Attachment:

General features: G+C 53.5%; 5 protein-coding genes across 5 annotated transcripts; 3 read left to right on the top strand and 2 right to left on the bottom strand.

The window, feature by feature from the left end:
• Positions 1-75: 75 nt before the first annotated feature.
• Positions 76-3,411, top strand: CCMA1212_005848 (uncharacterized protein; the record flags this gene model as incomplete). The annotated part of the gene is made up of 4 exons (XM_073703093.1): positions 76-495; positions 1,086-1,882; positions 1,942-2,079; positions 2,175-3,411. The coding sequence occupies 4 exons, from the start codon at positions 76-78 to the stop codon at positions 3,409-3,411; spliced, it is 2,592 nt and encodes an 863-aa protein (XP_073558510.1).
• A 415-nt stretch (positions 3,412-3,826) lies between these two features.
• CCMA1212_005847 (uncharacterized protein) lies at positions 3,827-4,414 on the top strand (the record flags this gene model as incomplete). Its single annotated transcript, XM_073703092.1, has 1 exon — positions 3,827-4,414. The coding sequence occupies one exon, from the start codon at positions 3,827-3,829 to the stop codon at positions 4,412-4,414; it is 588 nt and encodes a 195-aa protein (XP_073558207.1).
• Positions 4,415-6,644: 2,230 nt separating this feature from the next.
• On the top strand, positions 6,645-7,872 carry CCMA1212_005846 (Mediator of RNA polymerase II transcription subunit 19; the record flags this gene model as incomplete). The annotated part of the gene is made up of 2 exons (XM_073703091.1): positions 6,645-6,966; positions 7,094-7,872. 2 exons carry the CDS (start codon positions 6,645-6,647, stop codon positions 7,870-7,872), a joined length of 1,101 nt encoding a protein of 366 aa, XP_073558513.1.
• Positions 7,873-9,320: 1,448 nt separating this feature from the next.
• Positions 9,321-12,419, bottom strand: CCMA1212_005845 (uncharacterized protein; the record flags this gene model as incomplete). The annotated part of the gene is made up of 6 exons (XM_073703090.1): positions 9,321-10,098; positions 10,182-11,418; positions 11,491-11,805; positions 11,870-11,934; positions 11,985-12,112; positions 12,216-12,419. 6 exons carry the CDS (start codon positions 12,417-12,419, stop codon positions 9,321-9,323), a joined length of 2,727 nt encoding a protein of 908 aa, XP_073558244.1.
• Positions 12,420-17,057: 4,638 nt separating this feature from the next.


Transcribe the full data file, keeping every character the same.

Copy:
General features: G+C 53.5%; 5 protein-coding genes across 5 annotated transcripts; 3 read left to right on the top strand and 2 right to left on the bottom strand.

The window, feature by feature from the left end:
• Positions 1-75: 75 nt before the first annotated feature.
• Positions 76-3,411, top strand: CCMA1212_005848 (uncharacterized protein; the record flags this gene model as incomplete). The annotated part of the gene is made up of 4 exons (XM_073703093.1): positions 76-495; positions 1,086-1,882; positions 1,942-2,079; positions 2,175-3,411. The coding sequence occupies 4 exons, from the start codon at positions 76-78 to the stop codon at positions 3,409-3,411; spliced, it is 2,592 nt and encodes an 863-aa protein (XP_073558510.1).
• A 415-nt stretch (positions 3,412-3,826) lies between these two features.
• CCMA1212_005847 (uncharacterized protein) lies at positions 3,827-4,414 on the top strand (the record flags this gene model as incomplete). Its single annotated transcript, XM_073703092.1, has 1 exon — positions 3,827-4,414. The coding sequence occupies one exon, from the start codon at positions 3,827-3,829 to the stop codon at positions 4,412-4,414; it is 588 nt and encodes a 195-aa protein (XP_073558207.1).
• Positions 4,415-6,644: 2,230 nt separating this feature from the next.
• On the top strand, positions 6,645-7,872 carry CCMA1212_005846 (Mediator of RNA polymerase II transcription subunit 19; the record flags this gene model as incomplete). The annotated part of the gene is made up of 2 exons (XM_073703091.1): positions 6,645-6,966; positions 7,094-7,872. 2 exons carry the CDS (start codon positions 6,645-6,647, stop codon positions 7,870-7,872), a joined length of 1,101 nt encoding a protein of 366 aa, XP_073558513.1.
• Positions 7,873-9,320: 1,448 nt separating this feature from the next.
• Positions 9,321-12,419, bottom strand: CCMA1212_005845 (uncharacterized protein; the record flags this gene model as incomplete). The annotated part of the gene is made up of 6 exons (XM_073703090.1): positions 9,321-10,098; positions 10,182-11,418; positions 11,491-11,805; positions 11,870-11,934; positions 11,985-12,112; positions 12,216-12,419. 6 exons carry the CDS (start codon positions 12,417-12,419, stop codon positions 9,321-9,323), a joined length of 2,727 nt encoding a protein of 908 aa, XP_073558244.1.
• Positions 12,420-17,057: 4,638 nt separating this feature from the next.